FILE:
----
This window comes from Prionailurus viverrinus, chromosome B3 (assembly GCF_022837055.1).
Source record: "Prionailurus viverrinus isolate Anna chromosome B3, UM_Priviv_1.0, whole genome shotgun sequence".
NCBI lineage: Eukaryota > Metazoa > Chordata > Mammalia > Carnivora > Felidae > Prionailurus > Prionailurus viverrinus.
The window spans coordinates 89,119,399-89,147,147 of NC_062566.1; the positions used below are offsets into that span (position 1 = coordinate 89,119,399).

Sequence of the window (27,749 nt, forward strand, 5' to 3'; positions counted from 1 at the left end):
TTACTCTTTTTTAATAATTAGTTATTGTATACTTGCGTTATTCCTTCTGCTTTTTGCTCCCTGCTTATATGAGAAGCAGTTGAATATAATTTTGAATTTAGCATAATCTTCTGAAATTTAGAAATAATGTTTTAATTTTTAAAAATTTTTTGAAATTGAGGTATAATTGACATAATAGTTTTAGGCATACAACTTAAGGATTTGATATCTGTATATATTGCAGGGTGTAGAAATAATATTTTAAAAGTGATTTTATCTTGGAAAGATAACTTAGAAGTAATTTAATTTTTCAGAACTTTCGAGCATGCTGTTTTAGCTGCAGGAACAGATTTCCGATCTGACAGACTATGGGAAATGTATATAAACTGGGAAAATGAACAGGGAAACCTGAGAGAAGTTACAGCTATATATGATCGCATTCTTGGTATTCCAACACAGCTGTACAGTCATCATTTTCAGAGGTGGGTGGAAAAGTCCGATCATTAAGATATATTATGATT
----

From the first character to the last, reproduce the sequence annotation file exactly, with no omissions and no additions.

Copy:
This window comes from Prionailurus viverrinus, chromosome B3 (assembly GCF_022837055.1).
Source record: "Prionailurus viverrinus isolate Anna chromosome B3, UM_Priviv_1.0, whole genome shotgun sequence".
NCBI lineage: Eukaryota > Metazoa > Chordata > Mammalia > Carnivora > Felidae > Prionailurus > Prionailurus viverrinus.
The window spans coordinates 89,119,399-89,147,147 of NC_062566.1; the positions used below are offsets into that span (position 1 = coordinate 89,119,399).

Sequence of the window (27,749 nt, forward strand, 5' to 3'; positions counted from 1 at the left end):
TTACTCTTTTTTAATAATTAGTTATTGTATACTTGCGTTATTCCTTCTGCTTTTTGCTCCCTGCTTATATGAGAAGCAGTTGAATATAATTTTGAATTTAGCATAATCTTCTGAAATTTAGAAATAATGTTTTAATTTTTAAAAATTTTTTGAAATTGAGGTATAATTGACATAATAGTTTTAGGCATACAACTTAAGGATTTGATATCTGTATATATTGCAGGGTGTAGAAATAATATTTTAAAAGTGATTTTATCTTGGAAAGATAACTTAGAAGTAATTTAATTTTTCAGAACTTTCGAGCATGCTGTTTTAGCTGCAGGAACAGATTTCCGATCTGACAGACTATGGGAAATGTATATAAACTGGGAAAATGAACAGGGAAACCTGAGAGAAGTTACAGCTATATATGATCGCATTCTTGGTATTCCAACACAGCTGTACAGTCATCATTTTCAGAGGTGGGTGGAAAAGTCCGATCATTAAGATATATTATGATT